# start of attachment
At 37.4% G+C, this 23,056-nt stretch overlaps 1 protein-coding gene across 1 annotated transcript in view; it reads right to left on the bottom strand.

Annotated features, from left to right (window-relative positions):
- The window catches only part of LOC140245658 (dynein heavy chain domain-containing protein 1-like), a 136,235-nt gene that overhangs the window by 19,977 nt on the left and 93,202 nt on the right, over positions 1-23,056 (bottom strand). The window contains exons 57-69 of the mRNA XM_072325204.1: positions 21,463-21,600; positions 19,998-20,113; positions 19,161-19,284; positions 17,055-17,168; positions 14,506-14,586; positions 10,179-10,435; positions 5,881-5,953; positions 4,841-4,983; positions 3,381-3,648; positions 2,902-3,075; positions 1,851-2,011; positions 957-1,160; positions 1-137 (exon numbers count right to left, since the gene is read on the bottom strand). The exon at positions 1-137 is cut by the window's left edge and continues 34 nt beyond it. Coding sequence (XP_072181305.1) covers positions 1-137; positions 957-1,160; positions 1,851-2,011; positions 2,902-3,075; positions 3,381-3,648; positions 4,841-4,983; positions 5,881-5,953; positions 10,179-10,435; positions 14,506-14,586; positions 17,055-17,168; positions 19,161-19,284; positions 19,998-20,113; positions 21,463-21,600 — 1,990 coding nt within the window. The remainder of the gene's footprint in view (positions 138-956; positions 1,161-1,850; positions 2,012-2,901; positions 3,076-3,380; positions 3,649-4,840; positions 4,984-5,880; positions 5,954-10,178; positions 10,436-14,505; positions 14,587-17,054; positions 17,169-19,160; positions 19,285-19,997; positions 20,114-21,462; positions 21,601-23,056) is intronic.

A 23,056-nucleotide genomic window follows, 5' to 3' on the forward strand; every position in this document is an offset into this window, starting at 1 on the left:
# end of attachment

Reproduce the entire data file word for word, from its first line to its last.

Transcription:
At 37.4% G+C, this 23,056-nt stretch overlaps 1 protein-coding gene across 1 annotated transcript in view; it reads right to left on the bottom strand.

Annotated features, from left to right (window-relative positions):
- The window catches only part of LOC140245658 (dynein heavy chain domain-containing protein 1-like), a 136,235-nt gene that overhangs the window by 19,977 nt on the left and 93,202 nt on the right, over positions 1-23,056 (bottom strand). The window contains exons 57-69 of the mRNA XM_072325204.1: positions 21,463-21,600; positions 19,998-20,113; positions 19,161-19,284; positions 17,055-17,168; positions 14,506-14,586; positions 10,179-10,435; positions 5,881-5,953; positions 4,841-4,983; positions 3,381-3,648; positions 2,902-3,075; positions 1,851-2,011; positions 957-1,160; positions 1-137 (exon numbers count right to left, since the gene is read on the bottom strand). The exon at positions 1-137 is cut by the window's left edge and continues 34 nt beyond it. Coding sequence (XP_072181305.1) covers positions 1-137; positions 957-1,160; positions 1,851-2,011; positions 2,902-3,075; positions 3,381-3,648; positions 4,841-4,983; positions 5,881-5,953; positions 10,179-10,435; positions 14,506-14,586; positions 17,055-17,168; positions 19,161-19,284; positions 19,998-20,113; positions 21,463-21,600 — 1,990 coding nt within the window. The remainder of the gene's footprint in view (positions 138-956; positions 1,161-1,850; positions 2,012-2,901; positions 3,076-3,380; positions 3,649-4,840; positions 4,984-5,880; positions 5,954-10,178; positions 10,436-14,505; positions 14,587-17,054; positions 17,169-19,160; positions 19,285-19,997; positions 20,114-21,462; positions 21,601-23,056) is intronic.

A 23,056-nucleotide genomic window follows, 5' to 3' on the forward strand; every position in this document is an offset into this window, starting at 1 on the left: